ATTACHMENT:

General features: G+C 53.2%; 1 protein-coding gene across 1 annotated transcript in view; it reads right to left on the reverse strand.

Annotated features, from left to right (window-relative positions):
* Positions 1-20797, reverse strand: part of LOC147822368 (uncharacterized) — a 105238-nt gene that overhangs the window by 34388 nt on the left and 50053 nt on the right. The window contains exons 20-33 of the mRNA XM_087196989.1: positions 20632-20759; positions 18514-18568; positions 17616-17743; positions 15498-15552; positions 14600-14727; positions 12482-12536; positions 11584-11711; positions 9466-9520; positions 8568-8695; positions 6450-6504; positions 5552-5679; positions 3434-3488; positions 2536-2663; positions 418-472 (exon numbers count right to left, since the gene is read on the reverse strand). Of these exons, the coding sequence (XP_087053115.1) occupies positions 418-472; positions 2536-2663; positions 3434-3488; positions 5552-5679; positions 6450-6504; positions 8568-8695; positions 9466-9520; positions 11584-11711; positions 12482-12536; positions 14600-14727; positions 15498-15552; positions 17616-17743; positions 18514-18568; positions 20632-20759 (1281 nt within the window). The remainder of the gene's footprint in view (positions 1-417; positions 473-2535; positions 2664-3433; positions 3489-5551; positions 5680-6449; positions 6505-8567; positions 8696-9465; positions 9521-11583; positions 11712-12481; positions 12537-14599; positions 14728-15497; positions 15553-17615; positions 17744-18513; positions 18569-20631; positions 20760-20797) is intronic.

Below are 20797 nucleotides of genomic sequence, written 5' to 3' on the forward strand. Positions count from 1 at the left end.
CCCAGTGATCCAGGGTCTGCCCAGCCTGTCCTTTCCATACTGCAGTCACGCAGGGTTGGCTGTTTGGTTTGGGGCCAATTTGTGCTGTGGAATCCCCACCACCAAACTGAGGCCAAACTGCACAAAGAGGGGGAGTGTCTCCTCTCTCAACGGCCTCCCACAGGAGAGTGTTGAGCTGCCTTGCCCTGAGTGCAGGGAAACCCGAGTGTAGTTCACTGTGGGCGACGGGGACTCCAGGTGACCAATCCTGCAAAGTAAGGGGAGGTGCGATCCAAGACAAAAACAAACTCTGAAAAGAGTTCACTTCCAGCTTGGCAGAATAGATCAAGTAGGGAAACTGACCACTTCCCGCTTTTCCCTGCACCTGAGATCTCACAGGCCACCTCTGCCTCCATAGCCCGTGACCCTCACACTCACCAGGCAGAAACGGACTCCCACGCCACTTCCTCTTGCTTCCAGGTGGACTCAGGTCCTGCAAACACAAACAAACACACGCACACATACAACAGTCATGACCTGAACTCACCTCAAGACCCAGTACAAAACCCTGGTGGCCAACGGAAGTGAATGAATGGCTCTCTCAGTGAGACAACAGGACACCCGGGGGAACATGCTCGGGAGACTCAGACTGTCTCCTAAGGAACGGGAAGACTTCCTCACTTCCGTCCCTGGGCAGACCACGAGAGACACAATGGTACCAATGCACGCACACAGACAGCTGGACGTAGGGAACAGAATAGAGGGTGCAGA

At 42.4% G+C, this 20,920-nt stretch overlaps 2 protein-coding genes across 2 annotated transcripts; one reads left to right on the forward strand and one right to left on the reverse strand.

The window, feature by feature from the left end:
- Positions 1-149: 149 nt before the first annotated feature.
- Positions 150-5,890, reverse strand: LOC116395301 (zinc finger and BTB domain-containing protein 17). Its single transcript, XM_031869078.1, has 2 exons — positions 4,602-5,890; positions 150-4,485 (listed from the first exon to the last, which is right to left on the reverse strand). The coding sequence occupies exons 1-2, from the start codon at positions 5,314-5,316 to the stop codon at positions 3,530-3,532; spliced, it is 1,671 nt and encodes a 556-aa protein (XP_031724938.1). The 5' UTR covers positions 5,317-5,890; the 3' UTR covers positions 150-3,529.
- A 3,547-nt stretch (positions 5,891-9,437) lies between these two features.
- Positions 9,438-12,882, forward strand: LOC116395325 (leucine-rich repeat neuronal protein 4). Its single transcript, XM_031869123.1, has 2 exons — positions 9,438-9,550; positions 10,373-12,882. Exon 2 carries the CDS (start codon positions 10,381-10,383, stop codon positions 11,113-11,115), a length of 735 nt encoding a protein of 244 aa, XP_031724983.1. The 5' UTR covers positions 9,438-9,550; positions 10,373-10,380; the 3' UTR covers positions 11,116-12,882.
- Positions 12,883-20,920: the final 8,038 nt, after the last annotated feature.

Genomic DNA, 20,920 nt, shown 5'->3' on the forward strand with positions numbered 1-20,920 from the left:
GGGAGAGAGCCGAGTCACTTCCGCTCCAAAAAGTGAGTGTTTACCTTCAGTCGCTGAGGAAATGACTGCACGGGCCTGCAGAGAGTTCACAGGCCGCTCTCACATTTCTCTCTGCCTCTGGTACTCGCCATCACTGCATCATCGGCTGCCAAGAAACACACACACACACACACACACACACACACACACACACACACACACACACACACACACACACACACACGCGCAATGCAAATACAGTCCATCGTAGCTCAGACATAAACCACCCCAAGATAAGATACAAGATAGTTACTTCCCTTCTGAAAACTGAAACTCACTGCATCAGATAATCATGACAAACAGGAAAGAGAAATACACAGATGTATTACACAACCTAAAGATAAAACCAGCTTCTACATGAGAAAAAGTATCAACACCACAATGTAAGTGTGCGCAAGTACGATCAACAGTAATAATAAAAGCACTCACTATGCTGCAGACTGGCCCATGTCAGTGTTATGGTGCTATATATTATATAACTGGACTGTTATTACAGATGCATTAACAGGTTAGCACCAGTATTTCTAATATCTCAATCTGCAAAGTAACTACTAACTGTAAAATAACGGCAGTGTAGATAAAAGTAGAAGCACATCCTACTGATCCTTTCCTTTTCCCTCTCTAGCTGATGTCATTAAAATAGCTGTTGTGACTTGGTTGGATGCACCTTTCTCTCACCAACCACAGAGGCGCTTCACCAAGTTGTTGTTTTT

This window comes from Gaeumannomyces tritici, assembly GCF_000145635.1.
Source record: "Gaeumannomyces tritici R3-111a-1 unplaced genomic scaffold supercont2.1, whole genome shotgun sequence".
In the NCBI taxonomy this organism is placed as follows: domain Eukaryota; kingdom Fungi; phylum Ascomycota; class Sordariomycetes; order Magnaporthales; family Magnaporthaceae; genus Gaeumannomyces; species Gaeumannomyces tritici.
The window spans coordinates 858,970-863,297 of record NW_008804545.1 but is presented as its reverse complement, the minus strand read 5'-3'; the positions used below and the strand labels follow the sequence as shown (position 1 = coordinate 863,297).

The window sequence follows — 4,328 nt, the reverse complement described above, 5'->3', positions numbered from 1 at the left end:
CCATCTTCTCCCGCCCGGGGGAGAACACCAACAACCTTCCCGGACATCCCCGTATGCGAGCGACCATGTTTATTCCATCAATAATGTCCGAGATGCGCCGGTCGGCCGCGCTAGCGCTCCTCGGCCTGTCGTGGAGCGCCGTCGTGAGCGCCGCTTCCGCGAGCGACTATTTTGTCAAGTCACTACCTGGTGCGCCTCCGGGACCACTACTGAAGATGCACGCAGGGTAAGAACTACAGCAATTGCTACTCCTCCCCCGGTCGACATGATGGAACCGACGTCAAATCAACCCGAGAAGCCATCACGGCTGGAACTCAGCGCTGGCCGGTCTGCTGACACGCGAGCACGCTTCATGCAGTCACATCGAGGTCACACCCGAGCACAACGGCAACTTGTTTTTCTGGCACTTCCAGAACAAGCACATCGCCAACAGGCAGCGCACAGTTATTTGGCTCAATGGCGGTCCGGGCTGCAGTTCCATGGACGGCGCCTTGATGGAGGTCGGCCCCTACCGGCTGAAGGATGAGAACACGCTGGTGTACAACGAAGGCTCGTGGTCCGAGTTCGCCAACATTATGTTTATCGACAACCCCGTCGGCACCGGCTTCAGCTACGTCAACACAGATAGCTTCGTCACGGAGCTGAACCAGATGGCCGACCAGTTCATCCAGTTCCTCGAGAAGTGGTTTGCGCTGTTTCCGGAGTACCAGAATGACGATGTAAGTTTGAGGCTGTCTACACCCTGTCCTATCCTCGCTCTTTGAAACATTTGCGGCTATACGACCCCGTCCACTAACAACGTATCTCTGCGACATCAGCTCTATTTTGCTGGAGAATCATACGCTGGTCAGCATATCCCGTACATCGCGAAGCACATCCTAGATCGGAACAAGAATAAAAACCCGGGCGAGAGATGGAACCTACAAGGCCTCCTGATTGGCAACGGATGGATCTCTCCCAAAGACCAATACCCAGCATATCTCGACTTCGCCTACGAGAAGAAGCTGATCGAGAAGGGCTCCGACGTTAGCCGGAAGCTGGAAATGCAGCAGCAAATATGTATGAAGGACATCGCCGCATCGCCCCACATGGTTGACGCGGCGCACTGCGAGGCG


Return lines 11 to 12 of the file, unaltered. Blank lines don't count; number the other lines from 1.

- Positions 9,438-12,882, forward strand: LOC116395325 (leucine-rich repeat neuronal protein 4). Its single transcript, XM_031869123.1, has 2 exons — positions 9,438-9,550; positions 10,373-12,882. Exon 2 carries the CDS (start codon positions 10,381-10,383, stop codon positions 11,113-11,115), a length of 735 nt encoding a protein of 244 aa, XP_031724983.1. The 5' UTR covers positions 9,438-9,550; positions 10,373-10,380; the 3' UTR covers positions 11,116-12,882.
- Positions 12,883-20,920: the final 8,038 nt, after the last annotated feature.